Reactions to the Anti-Semitism in Norway study

A compilation of reactions to the Anti-Semitism study released yesterday. It is interesting to note that many of the online talkbacks and related blog ping-backs confirm the main findings – there is a significant level of antisemitism in Norway.

The Chief Rabbi of Oslo, Michael Melchior says he is shaken in his foundations by the findings and demands that the state recognizes its responsibility, whereas former president of Parliament and Holocaust survivor, Jo Benchow, says the study reveals a grotesque lack of knowledge about Jews and the Israeli-Palestinian conflict in the Norwegian society: He says that he is disappointed by his fellow Norwegians and criticizes the media for not having done its job in educating the public properly.

Verdens Gang, in full:


Finally, the attitudes of Norwegians towards the Jews have been mapped. The report, by the Holocaust Center, was presented to the Minister of Inclusion, Inge Marthe Thorkildsen, on yesterday. We do not know whether the Norwegians’ anti-Semitism is on the increase, as such phenomena have not been reviewed formerly here. However, statistics reveal us carrying a number of prejudiced and faulty views on the Jews. 19 percent are in support of the claim “The Jews of the world are working in hiding to promote Jewish interests”. 26 percent holds the opinion “Jews looks upon themselves as better than others”. One in four holds the opinion the Jews are profiting on the Holocaust to their own advantage. 12 percent are giving the Jews the blame themselves over being persecuted.

Such terrifying conspiracy theories were behind the attacks on the Jews at all of times; they have revitalized themselves having sinister consequences worldwide in the recent ten years. The inflamed conflict in the Middle East is often merged with ancient anti-Semite attitudes. It seems to be a fact the increase in hatred of Jews is closely connected to events like the 9/11 terrorist attack and the flare-up in the Israel-Palestine conflict.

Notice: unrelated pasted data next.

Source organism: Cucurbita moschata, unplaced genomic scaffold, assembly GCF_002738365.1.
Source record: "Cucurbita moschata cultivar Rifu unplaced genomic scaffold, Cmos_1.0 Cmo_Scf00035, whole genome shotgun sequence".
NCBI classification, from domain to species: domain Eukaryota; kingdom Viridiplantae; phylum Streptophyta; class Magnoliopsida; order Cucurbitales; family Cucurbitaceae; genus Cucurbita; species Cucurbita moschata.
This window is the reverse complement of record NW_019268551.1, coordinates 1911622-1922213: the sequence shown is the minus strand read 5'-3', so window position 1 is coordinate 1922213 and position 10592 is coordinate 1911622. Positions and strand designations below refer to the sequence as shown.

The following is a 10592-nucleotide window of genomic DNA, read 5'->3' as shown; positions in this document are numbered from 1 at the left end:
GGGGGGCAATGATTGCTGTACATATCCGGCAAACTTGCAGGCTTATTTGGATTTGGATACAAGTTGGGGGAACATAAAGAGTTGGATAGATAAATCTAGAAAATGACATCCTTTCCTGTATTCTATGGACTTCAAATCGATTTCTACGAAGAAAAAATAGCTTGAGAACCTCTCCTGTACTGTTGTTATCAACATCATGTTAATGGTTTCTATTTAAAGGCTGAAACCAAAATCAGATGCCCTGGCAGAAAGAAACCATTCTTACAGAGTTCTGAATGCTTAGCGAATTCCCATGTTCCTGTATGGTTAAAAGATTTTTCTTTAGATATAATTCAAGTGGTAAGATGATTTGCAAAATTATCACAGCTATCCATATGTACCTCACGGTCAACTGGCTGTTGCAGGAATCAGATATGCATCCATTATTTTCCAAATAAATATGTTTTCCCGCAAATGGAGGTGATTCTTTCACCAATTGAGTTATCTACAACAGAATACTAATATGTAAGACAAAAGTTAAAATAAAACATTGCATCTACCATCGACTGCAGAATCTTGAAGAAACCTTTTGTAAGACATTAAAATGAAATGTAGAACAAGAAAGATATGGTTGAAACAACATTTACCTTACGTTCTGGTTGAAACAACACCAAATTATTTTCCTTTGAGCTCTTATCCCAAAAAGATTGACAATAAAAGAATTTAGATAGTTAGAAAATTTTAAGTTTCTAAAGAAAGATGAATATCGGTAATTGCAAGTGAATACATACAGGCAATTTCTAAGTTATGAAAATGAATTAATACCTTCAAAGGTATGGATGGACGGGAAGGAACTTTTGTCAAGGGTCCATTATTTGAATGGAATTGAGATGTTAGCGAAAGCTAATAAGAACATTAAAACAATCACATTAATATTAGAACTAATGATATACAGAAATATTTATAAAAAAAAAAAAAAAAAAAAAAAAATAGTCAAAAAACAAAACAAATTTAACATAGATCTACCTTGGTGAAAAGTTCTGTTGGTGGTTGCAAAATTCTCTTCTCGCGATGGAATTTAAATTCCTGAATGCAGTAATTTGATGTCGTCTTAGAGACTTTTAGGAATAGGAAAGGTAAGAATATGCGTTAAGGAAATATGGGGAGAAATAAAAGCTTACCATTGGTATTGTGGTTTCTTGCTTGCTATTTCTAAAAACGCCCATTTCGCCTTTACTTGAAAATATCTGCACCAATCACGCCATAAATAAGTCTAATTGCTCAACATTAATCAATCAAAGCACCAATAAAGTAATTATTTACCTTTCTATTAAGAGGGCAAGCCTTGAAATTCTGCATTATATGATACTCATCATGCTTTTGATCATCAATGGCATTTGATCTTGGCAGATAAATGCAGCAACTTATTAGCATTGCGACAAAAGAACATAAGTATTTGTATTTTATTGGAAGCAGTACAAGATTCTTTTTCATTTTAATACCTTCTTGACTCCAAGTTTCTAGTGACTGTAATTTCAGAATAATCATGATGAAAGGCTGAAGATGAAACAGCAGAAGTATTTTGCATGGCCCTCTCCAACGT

Jewish Norwegians, having lived in Norway for generations as Norwegian citizens, are not responsible over the policies of Israel. We must separate legitimate criticism of Israeli policy from such anti-Semite demonization. The tiny group of Norwegian Jews, some 1500 people, is easily slipping under the radar since other, larger; groups are also subject to harassment and prejudices. However, Norwegian Jews are often receiving murder threats by mail, have bottles thrown at their synagogue, having swastikas drawn. Many are not aware of this problem. 30 percent holds the opinion there is no need over action concerning attitudes towards the Jews in Norway. Many also holds the opinion the Jews should not remind us of what happened to them in WW2.

As 38 percent of the opinion holds the opinion Israeli treatment of Palestinians is equal to the Nazis treatment of Jews in WW2, something is very wrong.                   So many Norwegians believing Israel is conducting genocide displays how bad knowledge of history really is. In the recent report, it is suggested knowledge of Jewish history, anti-Semitism and prejudices against other minorities in schools is to be strengthened. We are standing behind this recommendation with all of our hearts. Norway is also among those very few of our neighboring countries in which hate crimes against Jews is not being recorded. We need such statistics as soon as possible. Altogether, some 12.5 percent of the population has strong prejudices against the Jews. They count 600 000 people.

Dagbladet, their second editorial, in full: